Kokoro Dance taps the meaning of Life
The Georgia Straight learned something shocking in its recent interview with Kokoro Dance’s Barbara Bourget and Jay Hirabayashi: they’re older than you might think from watching them dance. Granted, Kokoro’s butoh- and ballet-inflected movement depends more on focused attention than extroverted physicality, but it’s still a surprise to realize that one of the 27-year-old company’s founders is eligible for a federal pension
Hirabayashi, in fact, is 66, while Bourget will celebrate her 63rd birthday on October 10. Both continue to work at a pace that would flummox many younger artists—and Bourget, at least, has been advised that retirement is not an option.
“I recently said to a physician I see that I was thinking of retiring,” she confides, interviewed with her husband and creative partner at their comfortable Mount Pleasant co-op. “And he said, ‘Don’t do that. Don’t do that, because your body will completely disintegrate.’”
The two laugh. If they’re feeling the aches and pains of age, they don’t show it—but in Kokoro’s new full-length work, Life, they do confront issues of aging and loss, in the company of two similarly mature collaborators and a transgenerational cast of dancers.
Life emerged from email conversations Bourget and Hirabayashi had with fabric artist Kai Chan and composer Lee Pui Ming.
“We have four children and five grandchildren, and we just lost Jay’s parents in 2012,” Bourget notes. “They died on the same day, which was uncanny, because they hadn’t lived together for over 40 years, and hadn’t actually spoken very much. So in our conversations we started to talk about these things: about the significance of life, and about the significance of having a life partner that you’re also doing work with.”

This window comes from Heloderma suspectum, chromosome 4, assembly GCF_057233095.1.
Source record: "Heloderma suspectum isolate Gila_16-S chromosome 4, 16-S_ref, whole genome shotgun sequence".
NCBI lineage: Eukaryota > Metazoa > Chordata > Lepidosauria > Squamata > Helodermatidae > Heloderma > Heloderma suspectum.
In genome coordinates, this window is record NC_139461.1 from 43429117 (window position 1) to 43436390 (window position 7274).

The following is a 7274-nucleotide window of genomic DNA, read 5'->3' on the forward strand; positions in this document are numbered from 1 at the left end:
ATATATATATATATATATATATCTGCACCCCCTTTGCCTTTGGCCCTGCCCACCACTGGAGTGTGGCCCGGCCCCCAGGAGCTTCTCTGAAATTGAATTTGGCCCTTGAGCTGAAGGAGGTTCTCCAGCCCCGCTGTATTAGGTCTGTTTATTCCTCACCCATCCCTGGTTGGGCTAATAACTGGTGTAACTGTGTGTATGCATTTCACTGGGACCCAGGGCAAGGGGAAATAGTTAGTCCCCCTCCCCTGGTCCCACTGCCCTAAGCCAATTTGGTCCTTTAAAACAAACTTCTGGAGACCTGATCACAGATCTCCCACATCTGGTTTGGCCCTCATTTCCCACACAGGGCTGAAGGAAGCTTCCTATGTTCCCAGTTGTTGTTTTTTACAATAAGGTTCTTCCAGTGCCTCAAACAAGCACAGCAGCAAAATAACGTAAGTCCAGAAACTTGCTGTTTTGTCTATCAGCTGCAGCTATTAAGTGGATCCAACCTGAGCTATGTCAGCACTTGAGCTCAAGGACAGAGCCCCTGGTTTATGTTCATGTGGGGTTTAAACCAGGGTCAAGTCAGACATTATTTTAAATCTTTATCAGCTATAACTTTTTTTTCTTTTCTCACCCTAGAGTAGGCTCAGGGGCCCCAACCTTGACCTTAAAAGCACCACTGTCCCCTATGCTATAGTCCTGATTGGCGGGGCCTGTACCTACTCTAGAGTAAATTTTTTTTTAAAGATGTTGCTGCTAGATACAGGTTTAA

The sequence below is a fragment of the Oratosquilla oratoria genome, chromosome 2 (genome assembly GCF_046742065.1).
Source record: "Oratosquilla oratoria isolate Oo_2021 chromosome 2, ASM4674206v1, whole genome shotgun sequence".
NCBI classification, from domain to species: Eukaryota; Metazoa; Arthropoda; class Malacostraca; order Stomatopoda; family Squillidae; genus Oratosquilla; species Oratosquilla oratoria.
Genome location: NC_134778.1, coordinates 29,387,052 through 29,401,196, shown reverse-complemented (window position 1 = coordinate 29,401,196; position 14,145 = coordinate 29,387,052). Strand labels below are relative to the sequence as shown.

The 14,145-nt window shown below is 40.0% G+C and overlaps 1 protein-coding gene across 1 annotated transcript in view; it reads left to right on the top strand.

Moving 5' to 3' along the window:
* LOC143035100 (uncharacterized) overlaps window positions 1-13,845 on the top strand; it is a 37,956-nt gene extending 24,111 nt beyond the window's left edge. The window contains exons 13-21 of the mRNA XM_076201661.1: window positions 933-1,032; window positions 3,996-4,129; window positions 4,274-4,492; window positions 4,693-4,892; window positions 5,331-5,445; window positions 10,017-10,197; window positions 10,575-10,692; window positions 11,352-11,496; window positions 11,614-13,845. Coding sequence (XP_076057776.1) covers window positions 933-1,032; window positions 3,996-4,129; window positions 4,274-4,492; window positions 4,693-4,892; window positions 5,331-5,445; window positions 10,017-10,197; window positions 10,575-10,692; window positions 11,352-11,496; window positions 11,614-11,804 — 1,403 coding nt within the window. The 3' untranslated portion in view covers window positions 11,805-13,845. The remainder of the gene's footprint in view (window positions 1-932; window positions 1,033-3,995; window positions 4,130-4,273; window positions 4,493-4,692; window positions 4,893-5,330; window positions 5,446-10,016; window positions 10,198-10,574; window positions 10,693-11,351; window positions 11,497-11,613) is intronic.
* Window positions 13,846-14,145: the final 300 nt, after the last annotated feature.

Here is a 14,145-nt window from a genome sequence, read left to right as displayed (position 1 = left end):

The Kokoro choreographers thought that the project was still at the talking stage when they met Lee and Chan at the latter’s Toronto home, but after a pleasant meal, they had an even more pleasant surprise. “Kai made us this wonderful lunch, and he just listened quietly to what we had to say about what our interests were,” Hirabayashi reports. “And then he took us into his basement, where he works, and he’d already started!”
“Pui Ming said ‘I’d really like to do a string quartet,’” Bourget adds. “That appealed to my classicist self, because I love them—I love the braid of that. And because it’s an ensemble piece, with seven dancers, it already had that idea going through it. So then we go downstairs and here’s this beautiful thing that he’s made that’s all strings, like the strings of the string quartet or the strings of life. The metaphors were just really powerful—and we hadn’t even been drinking!”
Adding to the serendipity surrounding the new creation is that Bourget and Hirabayashi recharged their passion for butoh this summer by travelling to Japan, where they took part in an intensive eight-day workshop with Akaji Maro, director of the influential Dairakudakan troupe. Sessions began at dawn and went on until long after dark, with no one working harder than the 70-year-old Maro himself.
Asked what they brought back from an experience that encompassed everything from late-night improv sessions to costume creation, Bourget has a one-word answer: “Inspiration!”
That apparently includes the renewed understanding that creativity is not for the young alone. “We have so much more to say about where we’ve been and where we’re going,” she adds. “And we recognize that we’re in the kind of autumn of our lives, so it seems like a good time to reflect on the power of that—all the struggles we’ve had, and all the joy we’ve had too.”